Other digital projects locating Lutheranism in the American religious landscape.
The Pluralism Project, Harvard University
Led by Diana L. Eck, the Pluralism Project explores the variety of religious communities in United States with particular attention to the growing presence on non-Christian groups since the mid-twentieth century. By focusing on local communities and case studies of specific events and interactions the project offers close-up reports of religious life.
In addition the Pluralism Project site provides brief, instructive introductions to major traditions (including Christianity) with special attention to each tradition in the United States, detailed timelines, and bibliographies.
World Religions in Greater Boston provides an overview of Christianity in the area and allows users to search by key word. It includes profiles of a dozen Lutheran congregations distinguished by their founding, current mission emphasis, and ethnic composition. The two most complete profiles are for:
- Faith Lutheran Church, Cambridge founded in 1892 by Swedish immigrants and currently sharing space with the Eritrean Christian Fellowship and Calvary Praise and Worship Center. http://faithcambridge.org/
Global Religions in Minnesota
Based at Carleton College, Northfield, Minnesota, directed by Professor Shana Sippy this site displays student work investigating religious diversity in the state, primarily in the vicinity of the Twin Cities. Like the Pluralism Project, this one highlights variety and the effects of post-1962 immigration. A map shows the location of the communities included. The exhibits, which report on students’ extensive field, exhibits provide interpretive text, photos, and audio.
The single Lutheran example is Nile Our Savior’s Lutheran Church of Fairbault. This Nur Sudanese community shares space with Our Saviors. The site tells the story through the experience of an early leader. One section treats the congregation’s worship life. In addition the exhibit gives background about Sudanese immigration and provides links to further information aboutSudanese Lutherans.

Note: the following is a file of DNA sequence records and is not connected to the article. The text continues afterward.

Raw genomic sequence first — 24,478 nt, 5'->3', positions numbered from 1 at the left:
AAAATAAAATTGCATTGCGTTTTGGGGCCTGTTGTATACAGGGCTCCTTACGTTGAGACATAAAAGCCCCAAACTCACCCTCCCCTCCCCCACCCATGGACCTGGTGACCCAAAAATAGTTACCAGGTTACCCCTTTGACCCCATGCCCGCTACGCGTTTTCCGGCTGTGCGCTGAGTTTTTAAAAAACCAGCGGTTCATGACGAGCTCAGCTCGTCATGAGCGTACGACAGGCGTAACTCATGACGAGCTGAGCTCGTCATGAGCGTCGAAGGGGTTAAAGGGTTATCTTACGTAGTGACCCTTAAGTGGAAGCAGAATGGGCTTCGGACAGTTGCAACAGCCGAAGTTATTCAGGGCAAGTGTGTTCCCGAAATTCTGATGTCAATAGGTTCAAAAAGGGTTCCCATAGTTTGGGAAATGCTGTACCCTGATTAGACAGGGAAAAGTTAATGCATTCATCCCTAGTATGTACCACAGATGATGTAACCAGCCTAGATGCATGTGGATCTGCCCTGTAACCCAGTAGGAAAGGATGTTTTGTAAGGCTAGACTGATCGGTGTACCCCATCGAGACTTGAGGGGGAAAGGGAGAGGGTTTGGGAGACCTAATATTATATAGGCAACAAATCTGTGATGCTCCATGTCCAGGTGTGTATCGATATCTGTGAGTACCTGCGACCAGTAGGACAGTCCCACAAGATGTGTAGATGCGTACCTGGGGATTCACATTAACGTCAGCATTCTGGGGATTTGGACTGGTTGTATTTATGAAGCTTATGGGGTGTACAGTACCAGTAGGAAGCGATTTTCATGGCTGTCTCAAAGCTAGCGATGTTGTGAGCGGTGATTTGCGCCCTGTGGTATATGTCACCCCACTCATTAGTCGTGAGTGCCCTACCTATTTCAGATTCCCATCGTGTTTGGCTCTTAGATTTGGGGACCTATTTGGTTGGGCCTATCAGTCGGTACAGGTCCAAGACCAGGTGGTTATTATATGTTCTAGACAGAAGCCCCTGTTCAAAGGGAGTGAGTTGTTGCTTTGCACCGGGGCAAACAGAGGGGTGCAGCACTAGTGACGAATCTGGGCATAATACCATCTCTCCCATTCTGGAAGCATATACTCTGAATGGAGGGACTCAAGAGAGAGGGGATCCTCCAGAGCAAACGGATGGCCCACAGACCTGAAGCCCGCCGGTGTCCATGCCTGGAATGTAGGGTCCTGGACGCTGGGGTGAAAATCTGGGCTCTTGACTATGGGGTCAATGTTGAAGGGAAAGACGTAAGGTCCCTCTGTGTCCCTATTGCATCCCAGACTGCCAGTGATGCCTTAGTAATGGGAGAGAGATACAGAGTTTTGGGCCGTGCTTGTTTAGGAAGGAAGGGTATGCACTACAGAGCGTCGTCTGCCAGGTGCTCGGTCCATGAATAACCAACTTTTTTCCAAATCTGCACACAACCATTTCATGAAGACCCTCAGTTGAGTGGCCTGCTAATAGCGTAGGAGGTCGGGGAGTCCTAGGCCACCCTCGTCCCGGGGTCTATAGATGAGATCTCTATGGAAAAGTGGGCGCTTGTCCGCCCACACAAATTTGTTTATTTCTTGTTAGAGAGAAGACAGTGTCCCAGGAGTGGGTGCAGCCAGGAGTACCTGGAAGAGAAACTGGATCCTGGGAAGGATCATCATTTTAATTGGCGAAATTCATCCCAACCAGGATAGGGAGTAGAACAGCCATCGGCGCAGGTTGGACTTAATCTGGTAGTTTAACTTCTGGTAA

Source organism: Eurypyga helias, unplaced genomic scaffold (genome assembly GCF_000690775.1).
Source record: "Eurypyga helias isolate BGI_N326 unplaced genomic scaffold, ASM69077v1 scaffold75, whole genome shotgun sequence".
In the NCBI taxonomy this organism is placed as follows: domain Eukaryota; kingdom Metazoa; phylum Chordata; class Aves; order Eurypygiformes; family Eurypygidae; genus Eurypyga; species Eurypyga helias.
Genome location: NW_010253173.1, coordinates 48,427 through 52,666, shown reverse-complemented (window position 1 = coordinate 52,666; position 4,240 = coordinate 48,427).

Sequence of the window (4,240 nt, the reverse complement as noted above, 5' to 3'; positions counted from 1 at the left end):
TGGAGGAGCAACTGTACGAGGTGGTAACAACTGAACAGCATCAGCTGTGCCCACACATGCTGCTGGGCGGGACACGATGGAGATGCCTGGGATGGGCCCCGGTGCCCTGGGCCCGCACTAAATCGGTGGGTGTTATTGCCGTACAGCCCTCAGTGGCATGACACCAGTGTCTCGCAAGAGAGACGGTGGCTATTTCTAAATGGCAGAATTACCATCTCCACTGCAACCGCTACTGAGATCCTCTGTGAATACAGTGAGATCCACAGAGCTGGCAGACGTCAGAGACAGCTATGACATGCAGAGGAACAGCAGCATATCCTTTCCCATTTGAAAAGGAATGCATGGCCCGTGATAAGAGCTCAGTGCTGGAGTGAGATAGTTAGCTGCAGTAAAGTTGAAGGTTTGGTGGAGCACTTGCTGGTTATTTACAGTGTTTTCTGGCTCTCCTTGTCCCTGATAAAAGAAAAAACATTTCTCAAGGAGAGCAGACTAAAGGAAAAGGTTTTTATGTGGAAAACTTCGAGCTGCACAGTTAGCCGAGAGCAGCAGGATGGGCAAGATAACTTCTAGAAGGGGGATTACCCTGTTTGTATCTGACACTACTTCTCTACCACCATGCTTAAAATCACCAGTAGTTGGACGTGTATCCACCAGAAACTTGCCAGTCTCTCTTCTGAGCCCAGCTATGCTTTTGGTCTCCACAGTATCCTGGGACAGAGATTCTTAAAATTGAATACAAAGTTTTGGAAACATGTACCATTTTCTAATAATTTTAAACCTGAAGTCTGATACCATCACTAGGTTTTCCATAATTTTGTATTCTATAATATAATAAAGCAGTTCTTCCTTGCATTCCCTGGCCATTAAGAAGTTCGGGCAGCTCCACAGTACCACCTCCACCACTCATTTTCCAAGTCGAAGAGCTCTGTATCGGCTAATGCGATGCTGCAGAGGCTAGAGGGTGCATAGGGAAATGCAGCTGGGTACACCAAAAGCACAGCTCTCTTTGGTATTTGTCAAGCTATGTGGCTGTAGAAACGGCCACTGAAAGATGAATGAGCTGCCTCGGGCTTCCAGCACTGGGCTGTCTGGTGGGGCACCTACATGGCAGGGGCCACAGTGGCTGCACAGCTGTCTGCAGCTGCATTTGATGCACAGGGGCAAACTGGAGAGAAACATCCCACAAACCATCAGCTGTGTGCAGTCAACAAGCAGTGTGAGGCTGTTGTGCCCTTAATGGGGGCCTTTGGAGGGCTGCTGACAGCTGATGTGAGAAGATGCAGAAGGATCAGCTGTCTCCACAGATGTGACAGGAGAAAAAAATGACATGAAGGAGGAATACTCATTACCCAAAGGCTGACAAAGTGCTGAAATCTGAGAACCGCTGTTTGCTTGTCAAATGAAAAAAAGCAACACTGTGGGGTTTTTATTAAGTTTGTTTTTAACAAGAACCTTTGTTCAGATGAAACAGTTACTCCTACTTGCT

Houses of Worship in Minneapolis and St. Paul, 1849-1924
Houses of Worship draws on a wide range of historical sources to document the location and activities of 250 local religious communities and hundreds of other organizations in nine Twin Cities neighborhoods. It is a collaboration between Jeanne Halgren Kilde ( email@example.com) and Marilyn J. Chiat (firstname.lastname@example.org). To facilitate “exploration of community creation, ethnicity and identity, relationships among congregations, intra-congregational interactions, the role of houses of worship, and social class structures” the site includes a browse-able collection of historical and contemporary photographs, an extensive bibliography, and an interactive map that provides basic information about churches and synagogues.
Many Lutheran congregations and institutions are included, for example:
Public History Sties using Curatescape: Baltimore, Cleveland, New Orleans, St. Paul
Lutheran congregations and institutions are included in several of the growing collection of public history sites that use present stories about local places using Curatescape. A brief narrative is accompanied by photos and sometimes by audio. Locations are displayed on maps. Individual stories are sorted into thematic tours such as “Sacred Landmarks.” The sites are available on mobile devices to facilitate visits to the actual locations. Key word search gives users access to Lutheran stories as well as mention of Lutherans within other stories. Here are examples:
Concordia Historical Institute
CHI is the Department of Archives and History of the Lutheran Church-Missouri Synod (LCMS). On its website are posted maps of current LCMS congregations in Chicago, Cleveland, Detroit, and Milwaukee. The maps for St. Louis and St. Louis County, Missouri also include previous congregations and some historical information.
Affordable Eternity: The General Slocum Disaster
June 15, 1904 members of St. Mark’s Lutheran Church boarded the General Slocum, travel to Long Island for a congregational picnic. However, the boat caught fire and over one thousand passengers perished. This site documents the disaster and the victims’ burial in the Lutheran Cemetery, Middle Village, Queens, New York. Brigid Harmon constructed it in 2009 as part of “Creating Digital History,” a course in New York University’s Public History and Archives Program.
Microfilm records of Augustana Synod Congregations
Minnesota Conference and Red River Valley Conference, Augustana Synod
These films contain a variety of rich genealogical material and important details concerning church/congregational histories. Generally, information includes meeting minutes and various ministerial acts such as baptisms, confirmations, marriages, reception and dismissal of members, and funerals. Dates vary by congregation.
These are also mapped.